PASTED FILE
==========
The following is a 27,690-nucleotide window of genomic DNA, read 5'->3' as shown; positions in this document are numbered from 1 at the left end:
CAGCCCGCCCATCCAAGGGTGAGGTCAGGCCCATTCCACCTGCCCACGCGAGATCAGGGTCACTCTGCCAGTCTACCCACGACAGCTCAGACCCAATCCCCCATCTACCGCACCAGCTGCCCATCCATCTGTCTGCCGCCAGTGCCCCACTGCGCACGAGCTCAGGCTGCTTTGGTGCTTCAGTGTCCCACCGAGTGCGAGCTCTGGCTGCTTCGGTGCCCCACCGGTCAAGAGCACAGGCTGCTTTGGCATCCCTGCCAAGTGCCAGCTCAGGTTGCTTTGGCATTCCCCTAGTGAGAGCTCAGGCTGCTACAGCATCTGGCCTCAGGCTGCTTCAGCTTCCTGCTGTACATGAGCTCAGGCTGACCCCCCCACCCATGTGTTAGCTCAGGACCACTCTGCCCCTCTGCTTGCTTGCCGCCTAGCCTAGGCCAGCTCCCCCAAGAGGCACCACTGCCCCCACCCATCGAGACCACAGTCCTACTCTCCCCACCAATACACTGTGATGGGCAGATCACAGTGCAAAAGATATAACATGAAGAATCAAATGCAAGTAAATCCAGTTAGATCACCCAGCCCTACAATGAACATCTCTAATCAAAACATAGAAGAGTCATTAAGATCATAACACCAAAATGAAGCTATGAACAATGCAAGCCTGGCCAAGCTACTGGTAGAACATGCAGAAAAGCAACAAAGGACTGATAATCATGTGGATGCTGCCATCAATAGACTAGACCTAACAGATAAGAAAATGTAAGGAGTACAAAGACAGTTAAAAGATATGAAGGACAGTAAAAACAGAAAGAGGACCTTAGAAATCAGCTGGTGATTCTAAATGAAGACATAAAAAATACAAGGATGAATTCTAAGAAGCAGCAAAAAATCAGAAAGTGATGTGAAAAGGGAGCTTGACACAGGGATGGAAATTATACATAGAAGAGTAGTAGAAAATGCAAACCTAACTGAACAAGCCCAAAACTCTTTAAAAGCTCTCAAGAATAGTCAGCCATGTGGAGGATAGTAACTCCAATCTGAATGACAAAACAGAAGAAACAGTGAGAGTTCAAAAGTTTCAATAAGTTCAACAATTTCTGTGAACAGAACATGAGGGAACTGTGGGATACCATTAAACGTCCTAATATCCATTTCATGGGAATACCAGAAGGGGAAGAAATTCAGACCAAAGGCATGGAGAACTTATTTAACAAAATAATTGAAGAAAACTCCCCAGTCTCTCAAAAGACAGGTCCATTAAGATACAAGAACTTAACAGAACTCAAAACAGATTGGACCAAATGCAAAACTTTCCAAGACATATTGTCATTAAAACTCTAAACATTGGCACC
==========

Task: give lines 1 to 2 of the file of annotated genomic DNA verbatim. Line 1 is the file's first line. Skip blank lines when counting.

The following is a 27,690-nucleotide window of genomic DNA, read 5'->3' as shown; positions in this document are numbered from 1 at the left end:
CAGCCCGCCCATCCAAGGGTGAGGTCAGGCCCATTCCACCTGCCCACGCGAGATCAGGGTCACTCTGCCAGTCTACCCACGACAGCTCAGACCCAATCCCCCATCTACCGCACCAGCTGCCCATCCATCTGTCTGCCGCCAGTGCCCCACTGCGCACGAGCTCAGGCTGCTTTGGTGCTTCAGTGTCCCACCGAGTGCGAGCTCTGGCTGCTTCGGTGCCCCACCGGTCAAGAGCACAGGCTGCTTTGGCATCCCTGCCAAGTGCCAGCTCAGGTTGCTTTGGCATTCCCCTAGTGAGAGCTCAGGCTGCTACAGCATCTGGCCTCAGGCTGCTTCAGCTTCCTGCTGTACATGAGCTCAGGCTGACCCCCCCACCCATGTGTTAGCTCAGGACCACTCTGCCCCTCTGCTTGCTTGCCGCCTAGCCTAGGCCAGCTCCCCCAAGAGGCACCACTGCCCCCACCCATCGAGACCACAGTCCTACTCTCCCCACCAATACACTGTGATGGGCAGATCACAGTGCAAAAGATATAACATGAAGAATCAAATGCAAGTAAATCCAGTTAGATCACCCAGCCCTACAATGAACATCTCTAATCAAAACATAGAAGAGTCATTAAGATCATAACACCAAAATGAAGCTATGAACAATGCAAGCCTGGCCAAGCTACTGGTAGAACATGCAGAAAAGCAACAAAGGACTGATAATCATGTGGATGCTGCCATCAATAGACTAGACCTAACAGATAAGAAAATGTAAGGAGTACAAAGACAGTTAAAAGATATGAAGGACAGTAAAAACAGAAAGAGGACCTTAGAAATCAGCTGGTGATTCTAAATGAAGACATAAAAAATACAAGGATGAATTCTAAGAAGCAGCAAAAAATCAGAAAGTGATGTGAAAAGGGAGCTTGACACAGGGATGGAAATTATACATAGAAGAGTAGTAGAAAATGCAAACCTAACTGAACAAGCCCAAAACTCTTTAAAAGCTCTCAAGAATAGTCAGCCATGTGGAGGATAGTAACTCCAATCTGAATGACAAAACAGAAGAAACAGTGAGAGTTCAAAAGTTTCAATAAGTTCAACAATTTCTGTGAACAGAACATGAGGGAACTGTGGGATACCATTAAACGTCCTAATATCCATTTCATGGGAATACCAGAAGGGGAAGAAATTCAGACCAAAGGCATGGAGAACTTATTTAACAAAATAATTGAAGAAAACTCCCCAGTCTCTCAAAAGACAGGTCCATTAAGATACAAGAACTTAACAGAACTCAAAACAGATTGGACCAAATGCAAAACTTTCCAAGACATATTGTCATTAAAACTCTAAACATTGGCACC